77th SEMI-ANNUAL SEMINAR (Spring 1991)
CALIFORNIA ASSOCIATION OF CRIMINALISTS
May 16-18, 1991
San Francisco, California

PHOTOGRAMMETRY FOR EVERYBODY - A REVIEW OF RECENT PHOTO-BASED THREE DIMENSIONAL MEASUREMENT TECHNIQUES USING PC COMPUTERS
Axel R. Hoffman, P.E., President of Hammon, Jensen, Wallen & Associates, 8407 Edgewater Drive, Oakland, CA 94621

NO ABSTRACT SUBMITTED.


THE APPLICATION OF INFRARED MICROSPECTROSCOPY TO PAINT CHIP ANALYSIS
Ben Garland, and Richard T. Carl, Nicolet Sepctroscopy Research Center, 5225 Verona Road, Madison, Wl 53711;
J. Russell Daw's II and Sandra L. Poltorak, Tennessee Bureau of Investigation, 3021 Lebanon Road, Done/son, TN 37214

The analysis of trace materials is an important aspect of a forensic investigation. A single fiber, a few drug crystals of suspected narcotic, or a paint chip from a suspect's car may be pivotal evidence in a criminal case. The optical viewing capabilities, sensitivity and non-destructive nature of infrared microspectroscopy has made it a powerful tool for the analysis of fibers and drug crystals. Recently, reports have indicated that infrared microspectroscopy can also be used for the analysis of paint chips. We will report on our investigation into the preparation and analysis of paint chips by infrared microspectroscopy. Several methods of sample handling including microtoming with various mounting media will be discussed. Initial results indicate that LR White and paraffin wax works best as the mounting media. Additionally, new videothermal printers offer significant capabilities in terms of ease-of-use and cost for archiving the visible image of the sample.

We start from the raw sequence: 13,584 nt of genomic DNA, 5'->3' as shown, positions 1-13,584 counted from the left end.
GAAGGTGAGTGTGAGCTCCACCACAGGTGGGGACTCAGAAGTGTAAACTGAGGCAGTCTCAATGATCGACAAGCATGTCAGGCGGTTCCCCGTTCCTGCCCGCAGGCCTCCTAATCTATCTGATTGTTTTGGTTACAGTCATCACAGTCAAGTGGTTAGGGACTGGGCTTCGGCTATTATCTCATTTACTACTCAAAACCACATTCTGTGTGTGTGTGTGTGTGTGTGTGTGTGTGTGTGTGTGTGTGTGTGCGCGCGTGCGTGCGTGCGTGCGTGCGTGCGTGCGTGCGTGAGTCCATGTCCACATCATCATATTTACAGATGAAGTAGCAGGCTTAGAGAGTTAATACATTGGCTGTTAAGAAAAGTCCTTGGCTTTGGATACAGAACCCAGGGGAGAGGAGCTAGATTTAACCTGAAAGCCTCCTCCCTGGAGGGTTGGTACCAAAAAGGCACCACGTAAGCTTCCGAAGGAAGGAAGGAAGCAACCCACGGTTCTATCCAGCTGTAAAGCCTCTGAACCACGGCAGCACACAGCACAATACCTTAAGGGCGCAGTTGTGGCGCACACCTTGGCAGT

NOW YOU SEE IT, NOW YOU DON'T, NOW YOU SEE IT
Martha Blake, San Francisco Police Department Crime Laboratory, 850 Bryant Street, Room 435, San Francisco, CA 94103;
Verle Truman, U.S. Postal Crime Laboratory, San Bruno, CA

Physical Developer is a silver-based aqueous reagent used for the detection of latent fingerprints on paper which has been wet, or as a post-ninhydrin treatment for developing additional latent fingerprints. On several occasions, this moderately destructive process has resolved questioned document problems which were unsolvable with conventional, nondestructive examination techniques. The paper reports actual cases in which treatment of a document with Physical Developer resulted in (1) the development of latent/indented handwriting and (2) restoring handwriting which had been completely washed away. The results of preliminary laboratory experimentation will also be reported.


AN INTERACTIVE GRAPHIC DATABASE FOR USE IN THE IDENTIFICATION OF POLLEN GRAINS
J. Benjamin Smith, MPH Graduate Student, Forensic Science Group, School of Public Health, University of California, Berkeley